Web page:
Israel's Hula painted frog, once classified as extinct, had not been seen for nearly 60 years until 2011.
According to a study published today in the journal Nature Communications, researchers discovered 11 specimens of the frog, both alive and dead, in its native Hula valley, including one adult female and four juveniles.
The Hula painted frog was the first amphibian ever declared extinct in 1966. These are the first observed in the wild since 1955, and after new analysis, the rediscovered frog has been reclassified as a distinct species.
When it was first described in the early 1940s, the frog was given the name Discoglossus nigriventer. Skeletal scans and molecular analysis of tissue samples revealed characteristics exclusive to the genus Latonia, which were once widespread throughout Europe but became extinct more than 10,000 years ago.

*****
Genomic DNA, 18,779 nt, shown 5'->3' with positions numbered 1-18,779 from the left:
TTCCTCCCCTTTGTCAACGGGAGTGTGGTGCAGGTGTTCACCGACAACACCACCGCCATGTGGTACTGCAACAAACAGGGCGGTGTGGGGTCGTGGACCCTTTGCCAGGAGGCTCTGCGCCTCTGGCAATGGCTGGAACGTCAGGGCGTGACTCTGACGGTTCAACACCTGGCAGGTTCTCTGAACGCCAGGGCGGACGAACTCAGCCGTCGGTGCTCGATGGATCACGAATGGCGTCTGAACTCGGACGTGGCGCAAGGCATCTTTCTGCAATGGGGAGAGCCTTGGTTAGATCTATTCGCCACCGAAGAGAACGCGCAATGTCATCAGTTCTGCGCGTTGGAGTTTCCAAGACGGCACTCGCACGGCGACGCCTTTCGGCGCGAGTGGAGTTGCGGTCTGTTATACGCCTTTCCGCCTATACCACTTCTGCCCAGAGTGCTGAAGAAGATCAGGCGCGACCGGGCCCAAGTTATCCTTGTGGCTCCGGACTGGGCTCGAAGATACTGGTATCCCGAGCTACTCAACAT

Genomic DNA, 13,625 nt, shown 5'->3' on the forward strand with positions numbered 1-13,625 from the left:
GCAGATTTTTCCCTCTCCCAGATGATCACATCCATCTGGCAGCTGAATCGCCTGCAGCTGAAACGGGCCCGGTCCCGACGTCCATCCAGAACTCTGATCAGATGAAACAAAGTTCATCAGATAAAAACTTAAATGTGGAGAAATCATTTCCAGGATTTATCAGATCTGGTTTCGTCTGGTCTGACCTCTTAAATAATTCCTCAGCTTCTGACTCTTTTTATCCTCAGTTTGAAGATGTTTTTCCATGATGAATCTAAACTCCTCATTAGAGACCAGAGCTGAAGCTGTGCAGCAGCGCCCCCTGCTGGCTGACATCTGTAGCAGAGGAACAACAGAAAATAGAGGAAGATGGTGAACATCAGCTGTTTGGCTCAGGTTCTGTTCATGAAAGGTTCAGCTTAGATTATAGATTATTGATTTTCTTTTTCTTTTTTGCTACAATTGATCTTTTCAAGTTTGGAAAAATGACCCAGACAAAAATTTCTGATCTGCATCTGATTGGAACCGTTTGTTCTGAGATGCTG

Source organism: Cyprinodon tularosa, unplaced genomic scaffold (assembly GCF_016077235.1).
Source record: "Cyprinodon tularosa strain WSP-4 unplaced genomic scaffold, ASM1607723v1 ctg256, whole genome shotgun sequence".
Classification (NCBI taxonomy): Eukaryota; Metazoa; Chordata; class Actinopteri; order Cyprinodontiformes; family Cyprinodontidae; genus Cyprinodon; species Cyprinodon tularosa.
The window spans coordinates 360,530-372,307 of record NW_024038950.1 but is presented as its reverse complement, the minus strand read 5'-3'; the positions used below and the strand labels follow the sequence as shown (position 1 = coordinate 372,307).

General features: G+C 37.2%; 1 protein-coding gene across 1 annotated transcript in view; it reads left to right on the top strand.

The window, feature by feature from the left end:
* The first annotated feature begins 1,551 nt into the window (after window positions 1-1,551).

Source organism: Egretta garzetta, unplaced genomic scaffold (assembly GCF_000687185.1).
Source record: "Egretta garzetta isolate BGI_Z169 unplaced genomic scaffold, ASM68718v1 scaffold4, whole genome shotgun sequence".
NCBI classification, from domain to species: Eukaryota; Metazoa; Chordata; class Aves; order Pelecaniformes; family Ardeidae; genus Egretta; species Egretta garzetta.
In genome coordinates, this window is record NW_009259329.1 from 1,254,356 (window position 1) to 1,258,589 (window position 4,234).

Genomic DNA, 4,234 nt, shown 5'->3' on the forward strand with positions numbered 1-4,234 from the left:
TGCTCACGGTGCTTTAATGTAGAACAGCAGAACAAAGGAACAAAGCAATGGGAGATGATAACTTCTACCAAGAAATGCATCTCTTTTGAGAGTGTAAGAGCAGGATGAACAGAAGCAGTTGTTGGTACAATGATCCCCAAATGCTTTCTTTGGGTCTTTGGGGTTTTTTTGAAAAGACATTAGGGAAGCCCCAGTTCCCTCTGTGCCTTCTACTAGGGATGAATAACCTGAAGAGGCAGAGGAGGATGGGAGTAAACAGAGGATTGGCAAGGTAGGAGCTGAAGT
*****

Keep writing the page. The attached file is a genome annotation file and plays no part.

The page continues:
The Hula painted frog also differs from every other frog in Discoglossus in that they all have white abdomens, but the Hula painted frog has a black abdomen with white warts.
The researchers argue that the Hula painted frog is a so-called "living fossil," and must be reclassified as Latonia nigriventer to reflect its status as the only surviving species in the Latonia genus.
The frog's only known habitat is a single pond in the Hula Nature Reserve in Israel. Though much of the reserve had been drained and the habitat destroyed, researchers believe the frogs survived in small swampy patches.
The authors believe reflooding and restoring the reserve’s swamp may be the only way to ensure the species doesn’t become extinct, again.